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Father Muench Says...

Part of the Body of Christ, even as sinners

January 14, 2015

By Father William Muench
NCC columnist

Jesus came to this world of ours to be with us people.  Jesus accepted us all – even sinners – even when we were sinners.

The Church’s Christmas season is completed each year with the Feast of the Baptism of Jesus by St. John the Baptist.

On this feast day, we celebrate the image of Jesus’ readiness to be with us all even sinners.  He even allowed himself to be considered by some to be a sinner himself.

John the Baptist was a bold, challenging preacher; he led people to realize that they could and should become better than they are.  His message is still full of meaning in our day.

John called sinners to change, to go through a personal conversion.  The Gospels tell us that many came to listen to John. His message was attractive and full of meaning so many made a decision to change, to discover conversion.

John the Baptist was truly clever. He wanted those who made a decision to change to remember the moment.  So, when someone was ready to make a change in life, John invited them into the water of the River Jordan with him  and he would plunge them under the water – a baptism.

We are told in the Gospel that one day Jesus joined those who stepped forward to be baptized by John.  John was surprised – John wanted to refuse as he recognized that Jesus was the long awaited Messiah.  Yet, Jesus still asked to be baptized – just like those other sinners.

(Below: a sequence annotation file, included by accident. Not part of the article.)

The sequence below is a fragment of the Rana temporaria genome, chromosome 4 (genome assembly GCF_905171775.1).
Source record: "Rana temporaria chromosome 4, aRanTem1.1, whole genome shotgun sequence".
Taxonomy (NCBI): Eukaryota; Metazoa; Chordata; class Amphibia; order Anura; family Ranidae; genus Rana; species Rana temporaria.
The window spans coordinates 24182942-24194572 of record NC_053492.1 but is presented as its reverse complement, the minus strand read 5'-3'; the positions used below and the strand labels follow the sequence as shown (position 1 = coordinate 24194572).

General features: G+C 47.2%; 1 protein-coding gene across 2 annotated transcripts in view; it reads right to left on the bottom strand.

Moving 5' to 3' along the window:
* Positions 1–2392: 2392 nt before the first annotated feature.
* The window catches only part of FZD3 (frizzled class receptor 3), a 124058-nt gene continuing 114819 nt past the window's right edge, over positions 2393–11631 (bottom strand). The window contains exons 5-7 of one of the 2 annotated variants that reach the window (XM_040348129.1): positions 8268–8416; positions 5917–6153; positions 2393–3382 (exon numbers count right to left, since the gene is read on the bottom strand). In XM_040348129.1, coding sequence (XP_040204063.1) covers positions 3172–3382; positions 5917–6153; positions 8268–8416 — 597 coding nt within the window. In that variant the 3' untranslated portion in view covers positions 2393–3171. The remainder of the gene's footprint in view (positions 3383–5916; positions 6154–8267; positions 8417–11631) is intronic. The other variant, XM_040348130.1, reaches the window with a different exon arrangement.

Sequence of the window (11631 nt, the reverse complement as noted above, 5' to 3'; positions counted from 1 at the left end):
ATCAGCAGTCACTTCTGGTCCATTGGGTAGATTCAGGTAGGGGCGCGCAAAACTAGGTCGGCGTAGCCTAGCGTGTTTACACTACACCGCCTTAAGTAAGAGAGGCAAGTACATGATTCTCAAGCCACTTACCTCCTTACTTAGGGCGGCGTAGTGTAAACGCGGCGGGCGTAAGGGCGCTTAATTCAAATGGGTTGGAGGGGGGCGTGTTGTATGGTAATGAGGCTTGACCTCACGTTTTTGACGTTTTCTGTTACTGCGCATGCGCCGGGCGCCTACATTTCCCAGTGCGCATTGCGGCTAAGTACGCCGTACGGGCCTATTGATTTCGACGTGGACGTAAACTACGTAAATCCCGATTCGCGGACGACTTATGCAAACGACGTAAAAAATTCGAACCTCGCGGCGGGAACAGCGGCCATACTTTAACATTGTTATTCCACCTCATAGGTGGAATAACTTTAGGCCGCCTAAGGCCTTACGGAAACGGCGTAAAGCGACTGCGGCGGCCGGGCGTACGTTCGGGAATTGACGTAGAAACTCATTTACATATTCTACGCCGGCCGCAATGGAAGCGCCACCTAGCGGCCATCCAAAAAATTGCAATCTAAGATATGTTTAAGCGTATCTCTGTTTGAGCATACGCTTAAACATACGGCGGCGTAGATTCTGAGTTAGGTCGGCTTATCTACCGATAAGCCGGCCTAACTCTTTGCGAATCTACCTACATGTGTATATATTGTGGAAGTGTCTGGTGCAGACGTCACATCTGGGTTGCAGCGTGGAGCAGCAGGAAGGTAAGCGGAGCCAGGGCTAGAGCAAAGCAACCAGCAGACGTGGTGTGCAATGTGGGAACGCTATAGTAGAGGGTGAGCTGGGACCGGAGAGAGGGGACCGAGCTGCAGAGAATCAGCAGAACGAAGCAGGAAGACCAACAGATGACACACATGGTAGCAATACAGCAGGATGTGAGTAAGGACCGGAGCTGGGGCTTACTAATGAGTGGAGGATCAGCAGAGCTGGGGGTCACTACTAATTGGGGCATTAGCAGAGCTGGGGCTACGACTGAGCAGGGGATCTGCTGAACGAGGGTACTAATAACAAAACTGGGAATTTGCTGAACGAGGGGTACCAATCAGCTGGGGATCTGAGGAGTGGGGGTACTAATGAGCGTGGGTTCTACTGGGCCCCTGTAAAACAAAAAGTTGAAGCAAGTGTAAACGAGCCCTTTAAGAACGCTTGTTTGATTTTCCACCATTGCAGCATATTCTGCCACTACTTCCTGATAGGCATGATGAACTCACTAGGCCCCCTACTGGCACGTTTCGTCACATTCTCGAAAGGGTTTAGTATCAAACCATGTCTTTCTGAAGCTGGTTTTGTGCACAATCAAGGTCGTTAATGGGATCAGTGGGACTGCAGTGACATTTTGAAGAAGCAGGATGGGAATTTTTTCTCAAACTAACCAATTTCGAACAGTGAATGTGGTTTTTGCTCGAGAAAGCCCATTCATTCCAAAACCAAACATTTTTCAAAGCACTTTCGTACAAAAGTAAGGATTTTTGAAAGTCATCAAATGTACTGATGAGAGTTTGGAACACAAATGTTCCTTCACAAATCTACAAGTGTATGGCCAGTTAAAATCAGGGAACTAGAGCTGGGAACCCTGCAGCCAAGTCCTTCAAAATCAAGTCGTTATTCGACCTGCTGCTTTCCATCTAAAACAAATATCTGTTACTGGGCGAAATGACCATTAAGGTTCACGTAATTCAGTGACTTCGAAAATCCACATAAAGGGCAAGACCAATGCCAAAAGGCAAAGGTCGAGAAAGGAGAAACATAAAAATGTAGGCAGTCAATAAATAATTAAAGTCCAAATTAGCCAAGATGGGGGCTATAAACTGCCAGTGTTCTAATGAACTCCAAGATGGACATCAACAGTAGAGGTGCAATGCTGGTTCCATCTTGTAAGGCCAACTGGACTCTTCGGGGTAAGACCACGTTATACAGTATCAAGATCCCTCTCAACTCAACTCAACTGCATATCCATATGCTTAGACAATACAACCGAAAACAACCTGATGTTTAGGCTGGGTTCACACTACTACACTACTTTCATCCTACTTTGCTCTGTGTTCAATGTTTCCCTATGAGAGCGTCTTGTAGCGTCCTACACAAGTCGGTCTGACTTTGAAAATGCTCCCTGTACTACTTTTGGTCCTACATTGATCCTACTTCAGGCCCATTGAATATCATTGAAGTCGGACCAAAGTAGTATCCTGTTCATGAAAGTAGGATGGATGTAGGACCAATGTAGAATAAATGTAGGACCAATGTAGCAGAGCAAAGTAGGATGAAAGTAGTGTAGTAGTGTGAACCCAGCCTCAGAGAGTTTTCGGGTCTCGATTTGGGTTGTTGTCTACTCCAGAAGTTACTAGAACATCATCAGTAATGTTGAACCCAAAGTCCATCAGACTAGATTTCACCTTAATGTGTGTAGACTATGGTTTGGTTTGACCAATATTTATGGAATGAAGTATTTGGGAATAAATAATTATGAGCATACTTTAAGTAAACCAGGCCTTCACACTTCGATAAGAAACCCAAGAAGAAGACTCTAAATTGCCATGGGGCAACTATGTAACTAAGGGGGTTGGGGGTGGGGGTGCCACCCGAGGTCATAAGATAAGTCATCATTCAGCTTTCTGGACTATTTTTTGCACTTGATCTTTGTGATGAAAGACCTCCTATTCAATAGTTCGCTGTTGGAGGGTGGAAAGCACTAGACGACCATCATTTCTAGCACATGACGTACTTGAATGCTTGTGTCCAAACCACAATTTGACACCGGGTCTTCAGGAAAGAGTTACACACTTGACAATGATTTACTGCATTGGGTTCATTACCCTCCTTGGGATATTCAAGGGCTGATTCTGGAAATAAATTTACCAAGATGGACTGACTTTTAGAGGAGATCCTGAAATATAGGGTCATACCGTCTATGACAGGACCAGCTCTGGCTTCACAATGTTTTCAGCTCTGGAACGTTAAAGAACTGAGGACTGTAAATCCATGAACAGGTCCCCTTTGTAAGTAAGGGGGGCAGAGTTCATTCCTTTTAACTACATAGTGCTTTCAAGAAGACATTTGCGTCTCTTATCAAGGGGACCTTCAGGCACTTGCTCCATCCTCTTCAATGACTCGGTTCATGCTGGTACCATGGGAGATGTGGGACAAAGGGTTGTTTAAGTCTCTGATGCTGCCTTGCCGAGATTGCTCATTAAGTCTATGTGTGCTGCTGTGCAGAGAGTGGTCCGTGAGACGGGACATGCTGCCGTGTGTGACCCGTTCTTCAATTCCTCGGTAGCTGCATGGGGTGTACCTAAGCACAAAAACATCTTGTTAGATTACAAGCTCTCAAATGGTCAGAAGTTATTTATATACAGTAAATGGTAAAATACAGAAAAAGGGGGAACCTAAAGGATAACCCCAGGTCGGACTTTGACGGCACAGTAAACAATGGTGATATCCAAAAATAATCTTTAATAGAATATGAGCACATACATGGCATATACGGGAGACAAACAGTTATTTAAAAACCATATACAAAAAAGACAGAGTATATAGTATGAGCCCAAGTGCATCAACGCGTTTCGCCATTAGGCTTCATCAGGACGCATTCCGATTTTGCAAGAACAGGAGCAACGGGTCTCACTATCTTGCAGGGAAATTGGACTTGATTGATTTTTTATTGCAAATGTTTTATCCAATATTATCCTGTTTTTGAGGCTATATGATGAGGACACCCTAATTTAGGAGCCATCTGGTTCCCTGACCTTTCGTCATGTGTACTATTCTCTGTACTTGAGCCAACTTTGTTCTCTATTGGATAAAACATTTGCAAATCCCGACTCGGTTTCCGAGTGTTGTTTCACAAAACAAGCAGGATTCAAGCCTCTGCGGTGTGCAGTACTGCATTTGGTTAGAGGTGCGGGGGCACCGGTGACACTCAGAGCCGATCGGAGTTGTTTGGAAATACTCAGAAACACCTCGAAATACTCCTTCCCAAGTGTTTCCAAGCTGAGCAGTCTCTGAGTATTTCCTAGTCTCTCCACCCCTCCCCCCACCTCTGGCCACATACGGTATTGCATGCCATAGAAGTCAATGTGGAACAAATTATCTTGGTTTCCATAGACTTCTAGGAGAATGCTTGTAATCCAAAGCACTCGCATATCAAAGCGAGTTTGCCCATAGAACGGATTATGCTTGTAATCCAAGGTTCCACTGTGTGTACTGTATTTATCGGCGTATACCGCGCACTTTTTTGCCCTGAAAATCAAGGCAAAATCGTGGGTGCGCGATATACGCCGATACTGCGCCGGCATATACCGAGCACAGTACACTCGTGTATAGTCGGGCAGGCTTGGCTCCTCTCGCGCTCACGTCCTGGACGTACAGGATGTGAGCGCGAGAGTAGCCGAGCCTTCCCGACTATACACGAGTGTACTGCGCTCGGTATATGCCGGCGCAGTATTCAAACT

Jesus’ baptism by John the Baptist was marked by a voice from Heaven.  The voice speaks in recognition and honor of Jesus – “You are my beloved Son; with you I am well pleased.”

It was a rather unique and curious moment.  Jesus united himself with sinners and joins with those who had decided to find conversion.  He wants to stand in support with them – even a sort of friendship.

He still comes to support all of us, sinners.  He is always ready to show us the way.  He continues to be willing to be our friends even in our smallness, our sinfulness.

John told the people that his Baptism was a Baptism of water – a Baptism of repentance – but there will be one to come ho would Baptize with the Holy Spirit.

We, Catholics, are baptized through Jesus, baptized in the Holy Spirit.

Baptism is who we are.  We have been chosen by the Lord: through our Baptism our life matters.

As baptized disciples of the Lord we are challenged to make the world a better place by the way we live our lives.
I looked back to the Second Vatican Council in the Dogmatic Constitution on the Church (Lumen Gentium) for our understanding of Baptism:  “Through baptism we are formed in the likeness of Christ: ‘For in one Spirit we were all baptized into one body. (1 Cor 12:13)’ In this sacred rite fellowship in Christ’s death and resurrection is symbolized and brought about: ‘For we were buried with him by means of baptism into death’; and if ‘we have been unite with him in the likeness of his death, we shall be so in the likeness of his death, we shall be so in the likeness of his resurrection also.’ (Rom 6:4-5)

Baptism unites us to Jesus in such a complete way that we speak of being part of the Body of Christ, the Mystical Body of Christ.

The Council reminds us that in Christ’s body a diversity of members and functions is engaged.  As the baptized we have been gifted – each with our own talents – and challenged to bring Christ’s love and spirit into our world.
The unique part of this message is that we are welcomed into the Body of Christ – even in our sins.  

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